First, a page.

If you are planning a Florida road trip which includes Tallahassee, or want to address lawmakers, you will now be able to visit your state Capitol in person.
Senate President Wilson Simpson says the Florida Capitol Complex in Tallahassee will reopen to the public on Friday. The complex has been closed since the onset of the COVID-19 public health emergency.
“While the pandemic is not over, vaccines remain widely available to all adults and have been for more than a month,” Simpson wrote in a letter to senators and Senate staff. He added that the upcoming May 17 special session to take up a deal Gov. Ron DeSantis struck with the Seminole Tribe of Florida to expand gambling in the state, including authorization of online sports betting, will include in-person public.
The compact DeSantis signed with the Seminole Tribe deal must secure approval of the Legislature and U.S. Department of the Interior.
Simpson cited an order issued by DeSantis on Monday cancelling local ordinances intended to combat transmission of the coronavirus.
The COVID related closure made for an unusual regular session of the Legislature that opened in early March and adjourned on last Friday. The Senate, for example, required the public to testify about proposed legislation via video feeds from the local civic center building several blocks away.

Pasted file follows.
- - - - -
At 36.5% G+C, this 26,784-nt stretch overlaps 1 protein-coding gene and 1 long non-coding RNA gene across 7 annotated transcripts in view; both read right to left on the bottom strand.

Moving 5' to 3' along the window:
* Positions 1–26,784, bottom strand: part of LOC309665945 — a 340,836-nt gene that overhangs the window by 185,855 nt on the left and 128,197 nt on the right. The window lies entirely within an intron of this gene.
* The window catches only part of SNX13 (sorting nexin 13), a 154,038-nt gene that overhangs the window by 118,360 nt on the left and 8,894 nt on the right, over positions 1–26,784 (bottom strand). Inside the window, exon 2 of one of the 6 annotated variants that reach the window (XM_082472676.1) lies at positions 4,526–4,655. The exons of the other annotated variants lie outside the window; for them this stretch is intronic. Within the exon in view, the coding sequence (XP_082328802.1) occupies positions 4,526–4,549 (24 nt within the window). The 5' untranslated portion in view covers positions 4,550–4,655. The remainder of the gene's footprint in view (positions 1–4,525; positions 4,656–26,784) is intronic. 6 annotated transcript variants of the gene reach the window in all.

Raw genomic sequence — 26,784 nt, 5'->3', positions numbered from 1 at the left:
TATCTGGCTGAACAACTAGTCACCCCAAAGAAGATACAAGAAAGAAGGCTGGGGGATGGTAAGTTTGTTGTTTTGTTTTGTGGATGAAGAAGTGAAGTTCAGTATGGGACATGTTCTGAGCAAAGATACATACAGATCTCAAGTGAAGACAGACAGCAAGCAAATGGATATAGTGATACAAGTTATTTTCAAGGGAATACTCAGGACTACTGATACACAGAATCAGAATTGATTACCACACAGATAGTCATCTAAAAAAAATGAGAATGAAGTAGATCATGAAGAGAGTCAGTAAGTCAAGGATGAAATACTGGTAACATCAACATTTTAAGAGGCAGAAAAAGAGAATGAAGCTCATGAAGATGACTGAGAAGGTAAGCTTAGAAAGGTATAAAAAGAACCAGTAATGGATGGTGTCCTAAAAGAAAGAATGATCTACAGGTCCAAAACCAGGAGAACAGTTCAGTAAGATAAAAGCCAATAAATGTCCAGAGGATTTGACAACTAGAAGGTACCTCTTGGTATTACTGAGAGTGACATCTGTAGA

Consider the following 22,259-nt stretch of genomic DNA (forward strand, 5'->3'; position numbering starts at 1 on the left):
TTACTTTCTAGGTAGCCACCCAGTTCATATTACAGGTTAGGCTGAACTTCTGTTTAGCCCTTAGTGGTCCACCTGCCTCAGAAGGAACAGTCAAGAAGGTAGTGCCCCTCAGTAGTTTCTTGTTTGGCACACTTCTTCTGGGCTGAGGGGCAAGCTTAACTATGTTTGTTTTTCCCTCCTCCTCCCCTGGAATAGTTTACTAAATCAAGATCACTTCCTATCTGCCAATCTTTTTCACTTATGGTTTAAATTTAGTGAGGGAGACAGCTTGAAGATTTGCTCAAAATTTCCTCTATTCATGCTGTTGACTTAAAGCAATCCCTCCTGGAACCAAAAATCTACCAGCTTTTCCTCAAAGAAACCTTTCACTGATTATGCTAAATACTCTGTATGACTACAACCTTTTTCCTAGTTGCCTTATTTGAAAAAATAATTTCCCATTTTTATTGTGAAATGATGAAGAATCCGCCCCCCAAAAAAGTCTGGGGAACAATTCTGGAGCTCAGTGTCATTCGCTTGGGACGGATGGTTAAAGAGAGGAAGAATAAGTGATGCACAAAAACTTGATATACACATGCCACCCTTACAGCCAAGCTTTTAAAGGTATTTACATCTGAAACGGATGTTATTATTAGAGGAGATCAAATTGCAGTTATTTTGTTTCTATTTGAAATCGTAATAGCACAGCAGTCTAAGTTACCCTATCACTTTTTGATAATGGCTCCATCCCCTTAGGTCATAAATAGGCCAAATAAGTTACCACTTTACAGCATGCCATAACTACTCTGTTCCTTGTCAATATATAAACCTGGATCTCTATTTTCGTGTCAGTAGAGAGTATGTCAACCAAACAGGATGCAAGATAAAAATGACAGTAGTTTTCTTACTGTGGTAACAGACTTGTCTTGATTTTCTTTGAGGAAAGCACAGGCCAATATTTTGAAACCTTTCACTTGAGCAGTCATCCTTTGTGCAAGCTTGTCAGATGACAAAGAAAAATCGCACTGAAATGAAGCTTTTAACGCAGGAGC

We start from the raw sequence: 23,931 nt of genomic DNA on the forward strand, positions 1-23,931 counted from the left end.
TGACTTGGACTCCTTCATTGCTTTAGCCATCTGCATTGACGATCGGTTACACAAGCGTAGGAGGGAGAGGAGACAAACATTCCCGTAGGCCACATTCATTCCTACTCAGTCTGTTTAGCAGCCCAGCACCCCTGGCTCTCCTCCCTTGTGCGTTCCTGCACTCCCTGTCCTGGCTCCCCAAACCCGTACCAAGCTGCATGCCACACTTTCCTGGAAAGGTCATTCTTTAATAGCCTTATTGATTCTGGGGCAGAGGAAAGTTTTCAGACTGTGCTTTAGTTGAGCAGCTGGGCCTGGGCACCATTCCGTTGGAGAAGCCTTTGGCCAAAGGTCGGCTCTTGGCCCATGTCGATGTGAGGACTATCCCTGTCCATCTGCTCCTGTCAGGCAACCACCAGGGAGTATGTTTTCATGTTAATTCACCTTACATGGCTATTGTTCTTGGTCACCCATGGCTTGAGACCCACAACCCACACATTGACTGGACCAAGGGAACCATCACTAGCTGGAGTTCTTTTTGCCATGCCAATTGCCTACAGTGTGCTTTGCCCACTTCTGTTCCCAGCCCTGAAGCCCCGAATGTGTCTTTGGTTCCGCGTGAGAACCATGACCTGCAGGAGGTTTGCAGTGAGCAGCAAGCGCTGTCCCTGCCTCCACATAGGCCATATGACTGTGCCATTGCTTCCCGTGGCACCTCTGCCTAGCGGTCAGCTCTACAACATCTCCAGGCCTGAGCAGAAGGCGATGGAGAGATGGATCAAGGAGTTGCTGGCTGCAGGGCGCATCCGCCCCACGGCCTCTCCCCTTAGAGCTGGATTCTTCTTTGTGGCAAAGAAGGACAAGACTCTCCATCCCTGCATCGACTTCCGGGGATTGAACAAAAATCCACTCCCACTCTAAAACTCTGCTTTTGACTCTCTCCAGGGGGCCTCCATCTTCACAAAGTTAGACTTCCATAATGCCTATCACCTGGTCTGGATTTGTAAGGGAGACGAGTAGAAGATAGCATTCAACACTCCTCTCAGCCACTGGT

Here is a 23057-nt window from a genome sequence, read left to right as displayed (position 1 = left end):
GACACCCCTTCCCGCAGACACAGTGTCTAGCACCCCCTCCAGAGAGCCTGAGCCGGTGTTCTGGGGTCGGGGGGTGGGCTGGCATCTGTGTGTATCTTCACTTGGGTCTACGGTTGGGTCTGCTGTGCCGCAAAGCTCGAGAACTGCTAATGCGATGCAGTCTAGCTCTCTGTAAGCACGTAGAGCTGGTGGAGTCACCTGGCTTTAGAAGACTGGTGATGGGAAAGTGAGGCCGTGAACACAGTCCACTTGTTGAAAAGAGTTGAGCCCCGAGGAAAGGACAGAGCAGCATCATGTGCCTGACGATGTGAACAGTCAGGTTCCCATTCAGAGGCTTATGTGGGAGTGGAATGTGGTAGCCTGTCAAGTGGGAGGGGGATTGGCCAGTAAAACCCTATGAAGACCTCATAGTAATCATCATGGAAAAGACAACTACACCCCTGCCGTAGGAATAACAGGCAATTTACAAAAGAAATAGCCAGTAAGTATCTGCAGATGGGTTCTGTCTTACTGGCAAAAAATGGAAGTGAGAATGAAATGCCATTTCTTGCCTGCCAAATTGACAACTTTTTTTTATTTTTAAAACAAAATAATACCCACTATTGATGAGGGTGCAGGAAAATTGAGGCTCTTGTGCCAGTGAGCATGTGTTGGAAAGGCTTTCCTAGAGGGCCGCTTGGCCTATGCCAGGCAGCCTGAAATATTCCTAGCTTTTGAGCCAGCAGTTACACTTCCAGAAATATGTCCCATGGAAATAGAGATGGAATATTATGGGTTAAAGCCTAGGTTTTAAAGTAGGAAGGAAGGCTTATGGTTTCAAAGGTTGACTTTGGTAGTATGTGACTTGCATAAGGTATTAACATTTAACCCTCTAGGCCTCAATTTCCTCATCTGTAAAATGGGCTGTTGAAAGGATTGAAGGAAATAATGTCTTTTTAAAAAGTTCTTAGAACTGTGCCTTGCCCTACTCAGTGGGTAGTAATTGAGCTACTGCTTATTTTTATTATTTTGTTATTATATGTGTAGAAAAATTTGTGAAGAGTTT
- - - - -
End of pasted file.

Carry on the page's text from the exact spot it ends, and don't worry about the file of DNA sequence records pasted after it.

The arrangement denied regular people direct contact with lawmakers. The usual swarms of lobbyists in the building during sessions also were absent.
The anti-COVID protocols going away include suspension of the regular coronavirus testing required for lawmakers, staff, and news reporters to enter the Capitol. Simpson encouraged workers to monitor their own health and stay home when sick.
“While no longer mandatory, masks remain optional, and all employees are encouraged to be sensitive to social distancing preferences of their coworkers,” Simpson wrote.
“The Senate maintains a supply of personal protective equipment, including N95 masks, which are available for your use upon request.”
This report first appeared on the website of the Florida Phoenix, a nonprofit news organization dedicated to coverage of state government and politics from Tallahassee.